As I mentioned during my earlier press conference, I indeed would like to firmly carry out what the Ministry of Foreign Affairs is capable of doing regarding how to develop the Japanese economy, while dealing with foregoing issues. I would like to promote diplomacy with economic diplomacy at the core. I would like to thoroughly carry out activities that contribute to the Japanese economy in various ways such as promoting EPAs and FTAs, promoting resources or food diplomacy, promoting export of infrastructures, and expanding exchange of tourism with foreign countries. Meanwhile, unless the foundation of the security of Japan is solid, the fundamentals, including investments into the country would collapse, so in that sense, I think that it is very important to create conditions under which economic activities can be firmly carried out upon firmly establishing the foundation of the security of Japan by further strengthening the Japan-US alliance.
2. Japan-China Relations
Mizushima, Jiji Press: This appeared during a press conference at the Prime Minister’s Office, but you said during the time when you served as the president of the Democratic Party of Japan that “China is a real threat.” I would like to make a confirmation regarding this point; is China currently still a real threat?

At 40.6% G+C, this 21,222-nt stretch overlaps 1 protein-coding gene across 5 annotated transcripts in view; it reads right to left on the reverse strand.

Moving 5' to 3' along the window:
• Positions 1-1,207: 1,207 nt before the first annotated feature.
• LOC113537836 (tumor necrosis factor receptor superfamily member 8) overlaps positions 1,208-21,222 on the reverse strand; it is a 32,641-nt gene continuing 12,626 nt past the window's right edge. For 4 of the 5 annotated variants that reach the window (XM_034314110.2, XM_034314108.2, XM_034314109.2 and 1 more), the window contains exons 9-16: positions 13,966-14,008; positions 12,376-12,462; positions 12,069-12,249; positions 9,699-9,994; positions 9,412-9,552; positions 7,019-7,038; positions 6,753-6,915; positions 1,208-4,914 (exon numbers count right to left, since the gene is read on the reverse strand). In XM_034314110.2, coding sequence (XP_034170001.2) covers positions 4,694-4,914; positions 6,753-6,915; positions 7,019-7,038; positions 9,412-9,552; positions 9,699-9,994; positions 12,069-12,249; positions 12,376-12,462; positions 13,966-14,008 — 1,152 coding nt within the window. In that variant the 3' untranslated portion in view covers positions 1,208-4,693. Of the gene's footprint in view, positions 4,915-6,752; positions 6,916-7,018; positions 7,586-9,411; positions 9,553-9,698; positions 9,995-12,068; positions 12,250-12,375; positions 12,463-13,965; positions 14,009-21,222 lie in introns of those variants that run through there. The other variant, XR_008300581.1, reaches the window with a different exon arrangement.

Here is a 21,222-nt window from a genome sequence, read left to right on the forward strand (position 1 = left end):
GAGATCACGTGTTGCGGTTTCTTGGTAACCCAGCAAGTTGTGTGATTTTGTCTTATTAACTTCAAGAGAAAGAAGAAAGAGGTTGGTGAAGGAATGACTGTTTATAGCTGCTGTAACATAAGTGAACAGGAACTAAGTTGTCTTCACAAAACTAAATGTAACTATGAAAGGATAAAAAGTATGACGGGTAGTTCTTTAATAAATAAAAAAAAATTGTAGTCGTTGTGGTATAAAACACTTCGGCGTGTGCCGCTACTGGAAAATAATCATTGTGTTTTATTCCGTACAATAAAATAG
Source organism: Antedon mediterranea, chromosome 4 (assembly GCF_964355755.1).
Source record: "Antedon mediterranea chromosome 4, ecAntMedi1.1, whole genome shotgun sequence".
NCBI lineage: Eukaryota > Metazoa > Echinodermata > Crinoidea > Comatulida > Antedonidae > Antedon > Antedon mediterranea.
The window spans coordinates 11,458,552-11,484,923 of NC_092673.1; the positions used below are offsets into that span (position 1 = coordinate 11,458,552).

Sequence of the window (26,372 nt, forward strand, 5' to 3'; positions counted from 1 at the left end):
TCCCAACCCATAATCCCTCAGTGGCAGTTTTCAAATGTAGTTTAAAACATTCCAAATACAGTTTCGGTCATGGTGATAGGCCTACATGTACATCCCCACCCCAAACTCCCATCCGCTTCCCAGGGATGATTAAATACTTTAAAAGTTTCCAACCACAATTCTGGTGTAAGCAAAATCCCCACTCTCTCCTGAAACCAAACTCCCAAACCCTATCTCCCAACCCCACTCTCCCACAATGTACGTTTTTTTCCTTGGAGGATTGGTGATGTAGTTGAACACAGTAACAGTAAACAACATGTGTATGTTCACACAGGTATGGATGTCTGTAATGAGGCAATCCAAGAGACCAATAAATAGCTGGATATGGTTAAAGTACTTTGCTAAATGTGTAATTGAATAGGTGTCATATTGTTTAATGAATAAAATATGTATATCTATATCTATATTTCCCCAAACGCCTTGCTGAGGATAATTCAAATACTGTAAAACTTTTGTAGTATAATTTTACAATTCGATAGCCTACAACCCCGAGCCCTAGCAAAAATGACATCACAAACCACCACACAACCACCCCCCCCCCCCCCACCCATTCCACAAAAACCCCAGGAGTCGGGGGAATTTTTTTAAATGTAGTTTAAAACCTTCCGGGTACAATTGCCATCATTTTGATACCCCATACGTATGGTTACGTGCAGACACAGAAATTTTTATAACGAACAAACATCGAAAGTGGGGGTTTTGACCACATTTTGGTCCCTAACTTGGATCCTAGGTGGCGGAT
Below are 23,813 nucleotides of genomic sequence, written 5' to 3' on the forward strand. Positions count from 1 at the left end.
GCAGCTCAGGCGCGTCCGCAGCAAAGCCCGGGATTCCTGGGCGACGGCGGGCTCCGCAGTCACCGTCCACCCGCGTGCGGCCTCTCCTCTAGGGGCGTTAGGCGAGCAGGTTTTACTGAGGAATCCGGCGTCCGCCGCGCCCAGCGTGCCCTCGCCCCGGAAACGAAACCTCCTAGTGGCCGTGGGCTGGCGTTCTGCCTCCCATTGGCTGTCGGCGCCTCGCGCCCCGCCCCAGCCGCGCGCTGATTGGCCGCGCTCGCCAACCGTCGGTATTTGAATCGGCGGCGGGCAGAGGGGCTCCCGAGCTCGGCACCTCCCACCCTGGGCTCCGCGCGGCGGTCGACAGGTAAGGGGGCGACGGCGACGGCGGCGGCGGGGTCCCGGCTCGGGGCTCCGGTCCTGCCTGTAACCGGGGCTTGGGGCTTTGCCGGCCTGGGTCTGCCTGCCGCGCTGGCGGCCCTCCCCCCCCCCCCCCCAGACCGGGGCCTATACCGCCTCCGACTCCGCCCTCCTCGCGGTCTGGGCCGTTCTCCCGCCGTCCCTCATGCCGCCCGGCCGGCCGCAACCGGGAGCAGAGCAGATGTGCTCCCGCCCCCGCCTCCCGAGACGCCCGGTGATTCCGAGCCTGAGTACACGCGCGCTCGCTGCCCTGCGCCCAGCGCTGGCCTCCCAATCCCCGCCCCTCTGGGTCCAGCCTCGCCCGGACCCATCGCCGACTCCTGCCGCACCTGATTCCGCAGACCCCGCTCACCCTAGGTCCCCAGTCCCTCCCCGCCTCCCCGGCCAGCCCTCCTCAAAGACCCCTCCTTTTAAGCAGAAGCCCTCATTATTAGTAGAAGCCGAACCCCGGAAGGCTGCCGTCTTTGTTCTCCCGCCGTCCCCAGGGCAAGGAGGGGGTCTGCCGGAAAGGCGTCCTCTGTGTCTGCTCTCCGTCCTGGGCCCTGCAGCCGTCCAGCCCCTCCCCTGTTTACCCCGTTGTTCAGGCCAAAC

Minister: As I mentioned during my earlier press conference, China has accomplished remarkable economic development. It is a neighboring country with a population of more than 1.3 billion that has achieved economic development at an annual growth rate of approximately 10%. Taking into consideration the three major constraining factors, namely the diminishing Japanese population, declining birth rate and an aging population, and the huge budget deficits, I think that it is very important for the Japanese economy to firmly establish good economic relations with growing Asia, including China and emerging countries. In that sense, I believe that it is extremely important to promote mutually beneficial relationship based on common strategic interests with China. Meanwhile, China has increased its military spending at an annual rate of more than 10% for the past two decades. In addition, in reports by the Pentagon and others, it has been pointed out that the total amount of military spending that China has publicized may not include all that it has spent. We are concerned about the purpose of its increasing military spending by such a large amount. In any case, we would like China to erase such concerns that various countries feel and firmly fulfill its accountability in order to establish win-win relationships with other countries. For Japan, China is also a valuable neighbor, and we would like to build mutually beneficial relationship based on common strategic interests. That is how I feel.